from string import Template
    # this is the GraphQL query for the API
    query_template = """
    repository(name: "$repo", owner: "$org") {
        vulnerabilityAlerts(first: 100) {
            nodes {
                securityVulnerability {
                    package {
                    advisory {
    print("Dependabot Repo: " + repo, file=sys.stdout)

    # prevent escaping the literal context of the graphql template
    if "\'" or "\"" not in repo + org:
        template = Template(query_template)
        query = template.substitute({ 'repo': repo, 'org': org})

    response_dp =, headers=hed, json={'query': query})
    parsed_dp = response_dp.json()["data"]
    # print(json.dumps(parsed_dp, indent=4, sort_keys=True))

    # making the data tabular is difficult because the JSON reply is nested multiple times
    df_deps = pd.json_normalize(parsed_dp)

    # we need to rename the columns because dots with table headers cannot get handled correctly
    cols = x: x.replace('.', '_') if isinstance(x, (str)) else x)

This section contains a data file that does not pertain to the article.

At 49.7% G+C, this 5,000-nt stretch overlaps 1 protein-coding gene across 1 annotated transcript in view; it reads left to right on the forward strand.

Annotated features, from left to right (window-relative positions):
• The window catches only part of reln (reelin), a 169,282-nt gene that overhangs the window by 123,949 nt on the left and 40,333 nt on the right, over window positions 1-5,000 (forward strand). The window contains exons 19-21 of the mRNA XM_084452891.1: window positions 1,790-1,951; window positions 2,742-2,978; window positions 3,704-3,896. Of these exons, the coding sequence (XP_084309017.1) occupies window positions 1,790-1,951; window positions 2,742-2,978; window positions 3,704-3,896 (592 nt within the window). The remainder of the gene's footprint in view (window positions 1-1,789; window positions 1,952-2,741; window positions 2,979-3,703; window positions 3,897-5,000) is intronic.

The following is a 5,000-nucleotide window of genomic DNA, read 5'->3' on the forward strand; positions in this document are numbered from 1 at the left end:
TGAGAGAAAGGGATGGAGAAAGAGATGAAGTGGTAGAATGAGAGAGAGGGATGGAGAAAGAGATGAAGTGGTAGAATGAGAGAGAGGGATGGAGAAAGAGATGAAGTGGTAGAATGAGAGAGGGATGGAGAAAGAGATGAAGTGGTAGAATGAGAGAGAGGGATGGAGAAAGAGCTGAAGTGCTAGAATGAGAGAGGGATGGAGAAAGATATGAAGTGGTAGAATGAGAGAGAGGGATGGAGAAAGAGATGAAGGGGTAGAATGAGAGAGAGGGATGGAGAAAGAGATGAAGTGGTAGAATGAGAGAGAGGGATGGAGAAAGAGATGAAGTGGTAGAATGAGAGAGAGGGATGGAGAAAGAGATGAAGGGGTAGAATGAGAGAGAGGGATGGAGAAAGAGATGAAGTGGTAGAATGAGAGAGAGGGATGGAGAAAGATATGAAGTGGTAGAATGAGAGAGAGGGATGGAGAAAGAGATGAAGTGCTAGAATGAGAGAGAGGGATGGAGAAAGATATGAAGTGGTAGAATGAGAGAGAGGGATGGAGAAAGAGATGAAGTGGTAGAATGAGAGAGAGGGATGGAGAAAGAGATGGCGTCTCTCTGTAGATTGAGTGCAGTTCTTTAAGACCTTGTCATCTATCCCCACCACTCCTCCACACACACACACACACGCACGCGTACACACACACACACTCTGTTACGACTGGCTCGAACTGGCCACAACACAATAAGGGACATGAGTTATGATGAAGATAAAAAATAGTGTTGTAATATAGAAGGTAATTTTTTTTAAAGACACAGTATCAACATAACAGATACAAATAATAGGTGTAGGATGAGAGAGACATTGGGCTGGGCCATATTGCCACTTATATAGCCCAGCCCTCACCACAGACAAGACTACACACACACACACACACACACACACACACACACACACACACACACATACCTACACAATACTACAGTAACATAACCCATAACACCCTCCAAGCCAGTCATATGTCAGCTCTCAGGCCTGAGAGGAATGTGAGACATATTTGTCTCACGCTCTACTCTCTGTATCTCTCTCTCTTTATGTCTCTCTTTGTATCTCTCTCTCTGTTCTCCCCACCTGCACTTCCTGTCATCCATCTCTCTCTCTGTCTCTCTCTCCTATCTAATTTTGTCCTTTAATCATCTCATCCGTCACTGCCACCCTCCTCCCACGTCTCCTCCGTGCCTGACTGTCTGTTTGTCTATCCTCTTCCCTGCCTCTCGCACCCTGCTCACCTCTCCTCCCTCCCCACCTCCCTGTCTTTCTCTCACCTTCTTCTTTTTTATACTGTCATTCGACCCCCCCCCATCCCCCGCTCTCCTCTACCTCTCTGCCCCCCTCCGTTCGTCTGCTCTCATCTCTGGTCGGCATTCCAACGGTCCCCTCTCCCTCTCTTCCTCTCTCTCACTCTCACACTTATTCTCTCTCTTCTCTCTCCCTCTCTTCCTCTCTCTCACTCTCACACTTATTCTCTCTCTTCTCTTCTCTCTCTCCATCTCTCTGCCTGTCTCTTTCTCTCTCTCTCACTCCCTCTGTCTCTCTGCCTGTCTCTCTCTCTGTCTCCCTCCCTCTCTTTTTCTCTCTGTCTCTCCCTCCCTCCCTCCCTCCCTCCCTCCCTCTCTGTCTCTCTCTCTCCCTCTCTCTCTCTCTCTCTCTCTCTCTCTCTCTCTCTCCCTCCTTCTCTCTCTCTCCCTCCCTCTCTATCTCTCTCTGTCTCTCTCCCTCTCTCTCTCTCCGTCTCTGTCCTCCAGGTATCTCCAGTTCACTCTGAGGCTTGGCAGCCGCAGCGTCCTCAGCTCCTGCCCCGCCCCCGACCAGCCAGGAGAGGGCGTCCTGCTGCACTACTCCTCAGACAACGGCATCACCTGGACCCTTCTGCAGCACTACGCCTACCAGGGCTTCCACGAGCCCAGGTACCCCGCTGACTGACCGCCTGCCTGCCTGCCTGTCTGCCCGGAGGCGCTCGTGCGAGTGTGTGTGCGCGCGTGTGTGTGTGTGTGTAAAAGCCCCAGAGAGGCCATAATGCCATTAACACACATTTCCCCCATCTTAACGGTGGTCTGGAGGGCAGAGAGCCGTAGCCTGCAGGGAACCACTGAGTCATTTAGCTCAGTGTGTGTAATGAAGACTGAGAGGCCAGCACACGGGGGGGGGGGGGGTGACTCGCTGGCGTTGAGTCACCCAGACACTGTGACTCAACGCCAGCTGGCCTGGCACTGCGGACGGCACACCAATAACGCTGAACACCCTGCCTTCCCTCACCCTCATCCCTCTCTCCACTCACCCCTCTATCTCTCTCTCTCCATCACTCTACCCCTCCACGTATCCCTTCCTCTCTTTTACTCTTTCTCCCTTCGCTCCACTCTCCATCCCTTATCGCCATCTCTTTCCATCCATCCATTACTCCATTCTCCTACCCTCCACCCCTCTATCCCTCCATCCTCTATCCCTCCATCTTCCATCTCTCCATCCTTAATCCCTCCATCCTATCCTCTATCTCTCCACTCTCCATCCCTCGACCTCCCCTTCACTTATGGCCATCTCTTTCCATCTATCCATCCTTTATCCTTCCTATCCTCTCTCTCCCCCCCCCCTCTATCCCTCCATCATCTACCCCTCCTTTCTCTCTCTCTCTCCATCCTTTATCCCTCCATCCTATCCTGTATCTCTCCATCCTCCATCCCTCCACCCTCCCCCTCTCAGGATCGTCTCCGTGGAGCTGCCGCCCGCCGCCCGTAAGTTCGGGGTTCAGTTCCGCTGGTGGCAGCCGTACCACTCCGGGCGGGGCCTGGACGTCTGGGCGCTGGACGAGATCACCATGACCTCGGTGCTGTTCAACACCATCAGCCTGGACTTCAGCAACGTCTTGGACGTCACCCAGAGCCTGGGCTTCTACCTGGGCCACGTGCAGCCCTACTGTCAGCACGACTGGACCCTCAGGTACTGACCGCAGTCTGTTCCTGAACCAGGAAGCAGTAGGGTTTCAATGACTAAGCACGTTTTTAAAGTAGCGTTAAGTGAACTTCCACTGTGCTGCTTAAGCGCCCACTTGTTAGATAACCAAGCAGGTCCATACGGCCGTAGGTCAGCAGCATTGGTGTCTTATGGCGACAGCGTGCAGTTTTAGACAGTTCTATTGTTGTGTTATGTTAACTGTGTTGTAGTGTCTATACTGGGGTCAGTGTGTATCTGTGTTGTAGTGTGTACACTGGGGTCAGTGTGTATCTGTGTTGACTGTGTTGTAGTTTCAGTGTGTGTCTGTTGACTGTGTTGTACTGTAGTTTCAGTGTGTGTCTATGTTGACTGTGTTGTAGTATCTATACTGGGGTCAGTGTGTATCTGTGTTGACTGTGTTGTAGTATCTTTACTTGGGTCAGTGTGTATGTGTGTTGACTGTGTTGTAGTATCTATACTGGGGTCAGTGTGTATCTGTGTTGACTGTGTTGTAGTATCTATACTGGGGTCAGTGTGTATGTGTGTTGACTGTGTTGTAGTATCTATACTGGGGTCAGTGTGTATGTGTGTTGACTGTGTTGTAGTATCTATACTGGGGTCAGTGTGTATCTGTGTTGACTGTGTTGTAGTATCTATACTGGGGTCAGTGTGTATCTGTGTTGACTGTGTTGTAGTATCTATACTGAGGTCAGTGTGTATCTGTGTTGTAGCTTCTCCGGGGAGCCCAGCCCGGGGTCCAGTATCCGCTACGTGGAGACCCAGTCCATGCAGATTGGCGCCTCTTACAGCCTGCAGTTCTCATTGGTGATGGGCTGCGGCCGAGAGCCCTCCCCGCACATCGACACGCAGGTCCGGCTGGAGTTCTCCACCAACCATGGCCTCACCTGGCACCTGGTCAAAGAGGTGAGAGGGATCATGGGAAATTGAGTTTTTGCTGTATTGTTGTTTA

df_deps.columns = cols
    # a sub-section of the flattened JSON gets extracted
    sub_json = df_deps['repository_vulnerabilityAlerts_nodes'][0]

    # needed in case there are 0 issues and the HTTP status code is ok
    if len(sub_json) == 0 and response_dp.status_code == 200:
        status = { "Status" : "No findings" }
        status_df = pd.DataFrame([status])
        print("Dependabot Status: " + "no findings for repo", file=sys.stdout)
        return 0, status_df

    if len(sub_json) > 0 and response_dp.status_code == 200:
        print("Dependabot Status: " + "processing findings for repo", file=sys.stdout)

    # data with the findings needs to be re-framed
    dependabot_data = pd.DataFrame(sub_json)
    # data needs to vbe flattened again